Tuesday, 19 November 2013

Wasabi Lung, Robert Owen Brown's Madeira Tripe with a Duet of Black Puddings, Faggots with Onion Gravy and Duchess Apple Potatoes, Sanguinaccio Dolce 2 ways

Friday 8th November 2013

First Blood

Blood has always featured heavily in the menus of the Offal Club. By blood of course I mean black pudding. Whether it be stuffing a pheasant, a lambs heart or a samosa, frankly we just can't get enough of the stuff and it is by far the most common ingredient used in our menus over the years. It was therefore highly intriguing to come across the use of blood in a dessert in our latest offal cook book "Odd Bits" by Jennifer McLagan. She describes an Italian desert, Sanguinaccio Dolce, a mix of milk, chocolate, sugar and blood blended into a rich custard as a dip for some Italian biscuits. The recipe calls for blood so fresh it's still warm as it was traditionally served at carnival time following the fresh slaughter of a pig. A similar recipe is described by Emiko Davies on her blog, explaining how the the blood gradually thickens the chocolate and milk into a lusciously thick custard as it slowly cooks. Unfortunately fresh pigs blood is not available at our local butchers (something to do with being illegal) but Amazon came to the rescue by putting us in touch with scottish food suppliers Tongmaster. It seemed like the perfect desert to welcome 2 new offalliates, Iain and Dom. What could possibly go wrong..?

As for the rest of the menu, well for starters Joby came up trumps. Continuing the blood theme, he had just returned from Ireland with a selection of black puddings. He then found himself working with Robert Owen Brown, one of our favourite offal chefs and Executive Head Chef at The Mark Addy, Manchester, for his new cook book "Crispy Squirrel and Vimto Trifle" and had been particularly impressed with Rob's Madeira Tripe, which seemed the perfect accompaniment.

For the main, we had been dying to try out Matt Tebbutt's faggots ever since the legendary episode of the Great British Food Revival last year. Then we discovered Tom Kerridge's faggots in his Proper Pub Food series which looked equally delicious. Clearly there was going to have to be a faggott-off.

Chefs: Simon and Joby

Venue: Simon's

Members present: Simon, Jason, Howie, Joby, Jock, Iain, Dom.

Wasabi Lung

Marinating in soy sauce, a dash of mirin and rice vinegar and some wasabi powder for 3 hours and then stir-fried seemed an ideal way to use up the excess lung left over from the faggot making. Very tasty.

Robert Owen Brown's Spiced Madeira Tripe with a Duet of Black Puddings

Robert Owen Brown’s Madeira Tripe (with a little bit of added spice) was served on spelt bread toast. It’s thick seamed tripe, and the recipe appears in his book "Crispy Squirrel and Vimto Trifle" (out this week and available at www.mcrbooks.co.uk).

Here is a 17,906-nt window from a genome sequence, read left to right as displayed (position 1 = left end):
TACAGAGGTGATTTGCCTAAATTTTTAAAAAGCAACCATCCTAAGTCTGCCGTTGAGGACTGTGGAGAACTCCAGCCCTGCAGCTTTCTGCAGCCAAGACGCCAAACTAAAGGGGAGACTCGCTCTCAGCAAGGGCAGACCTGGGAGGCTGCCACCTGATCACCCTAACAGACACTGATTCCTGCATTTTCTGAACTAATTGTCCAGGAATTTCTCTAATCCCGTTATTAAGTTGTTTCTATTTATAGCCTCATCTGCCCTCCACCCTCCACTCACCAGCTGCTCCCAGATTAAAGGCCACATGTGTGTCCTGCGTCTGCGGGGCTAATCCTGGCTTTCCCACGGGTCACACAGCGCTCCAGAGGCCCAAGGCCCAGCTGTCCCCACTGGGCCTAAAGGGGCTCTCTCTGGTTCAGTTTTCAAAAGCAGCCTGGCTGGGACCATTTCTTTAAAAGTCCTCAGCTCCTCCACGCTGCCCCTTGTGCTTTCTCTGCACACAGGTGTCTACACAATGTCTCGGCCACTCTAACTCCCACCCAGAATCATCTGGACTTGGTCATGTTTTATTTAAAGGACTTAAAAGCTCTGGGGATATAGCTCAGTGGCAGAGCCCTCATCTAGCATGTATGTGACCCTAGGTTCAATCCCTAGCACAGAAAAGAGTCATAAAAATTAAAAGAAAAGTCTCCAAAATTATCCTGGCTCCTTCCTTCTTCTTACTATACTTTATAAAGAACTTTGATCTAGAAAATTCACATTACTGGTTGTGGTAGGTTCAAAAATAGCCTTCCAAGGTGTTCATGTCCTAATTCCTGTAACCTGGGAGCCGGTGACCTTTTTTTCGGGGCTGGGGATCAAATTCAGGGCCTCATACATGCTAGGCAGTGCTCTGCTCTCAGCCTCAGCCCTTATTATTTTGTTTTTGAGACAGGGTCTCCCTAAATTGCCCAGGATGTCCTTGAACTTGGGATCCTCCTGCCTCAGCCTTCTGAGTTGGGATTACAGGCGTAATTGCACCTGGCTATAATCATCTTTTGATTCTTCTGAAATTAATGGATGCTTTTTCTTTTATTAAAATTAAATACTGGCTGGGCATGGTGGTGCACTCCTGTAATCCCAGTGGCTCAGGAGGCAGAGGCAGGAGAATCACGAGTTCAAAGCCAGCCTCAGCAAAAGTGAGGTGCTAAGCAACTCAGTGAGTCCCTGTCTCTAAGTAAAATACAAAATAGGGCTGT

That was served alongside two kinds of artisan Irish black pudding from the legendary Pat O’Doherty of Enniskillen,  his normal homemade Fermanagh black pudding, and a special ‘Dubliner’ made with Guinness which he was kind enough to slip Joby as a sample as he'd just missed their black pudding festival. Served on a bed of white cabbage.

By way of personal recommendation, the tripe dish was possibly one of the tastiest dishes some of us had ever eaten, offal or non-offal - it has to be tasted to be believed!

Faggots with Duchess Apple Potato and Greens.

The recipe for Matt's faggots can be found here and here although I left out the pork belly and added 100g of minced unsmoked rindless streaky bacon.  Tom Kerridge's faggots with onion gravy recipe is from page 149 of his book "Proper Pub Food".  The Duchess potato recipe was from here.

Matt's faggots in chicken stock.
Tom's faggots.

Sanguinaccio Dolce 2 ways

I think it's fair to say, things did not go straight-forwardly. After experimenting with cooking the rehydrated blood, it rapidly became clear that it behaved very differently to that described for fresh blood. For a start, as soon as it hit 60 degrees it started to curdle and come out of solution, forming a pudding like consistency, which might be OK for black pudding but was hopeless for custard. Finally I settled on using the recipe from "Odd Bits" (150g sugar, 30g cocoa powder, 20g cornflour, 250ml whole milk) but adding the blood (30ml dried blood and 120ml water) once the custard had been cooked and was still hot. Some rapid whisking prevented the curdling and allowed me to cool the mixture in the fridge although it remained quite thin with a faint metallic taste from the blood.

Just before serving we had another go, using a recipe similar to that of Emiko Davies. Melting 300g of dark chocolate in a bain marie then adding 100ml of boiled double cream created a lovely thick ganache. I then took it off the heat and started adding the blood (30ml dried blood and 90ml water). Initially this thickened the mixture nicely but as I poured the last of it in, the ganache split. Some rapid conversing with google led to 2 minutes hard electric whisking and surprisingly the ganache was resurrected, without any particular blood flavour and the 2 dishes complimented each other rather well. Some fine Italian biscuits and some red fruits (strawberries, redcurrants and pomegranate seeds) and dessert was served.

Rehydrating the blood

Whisk harder Dammit!


Quotes of the Night:

So Jock, I hear you're a member of brothel club?

He doesn't do private practice because of his morals. He doesn't do it because he's a lazy fuck

You know what we need? Faggot tossing

It's a double harness night Howie

Joby is known for his sauce

I won a prize for that. Best use of a pudding bowl or something

Offal on acid: it was rubbish that one

My mate did short crust. I was on rough puff

I'm lunging it

Have you got any oven chips? 

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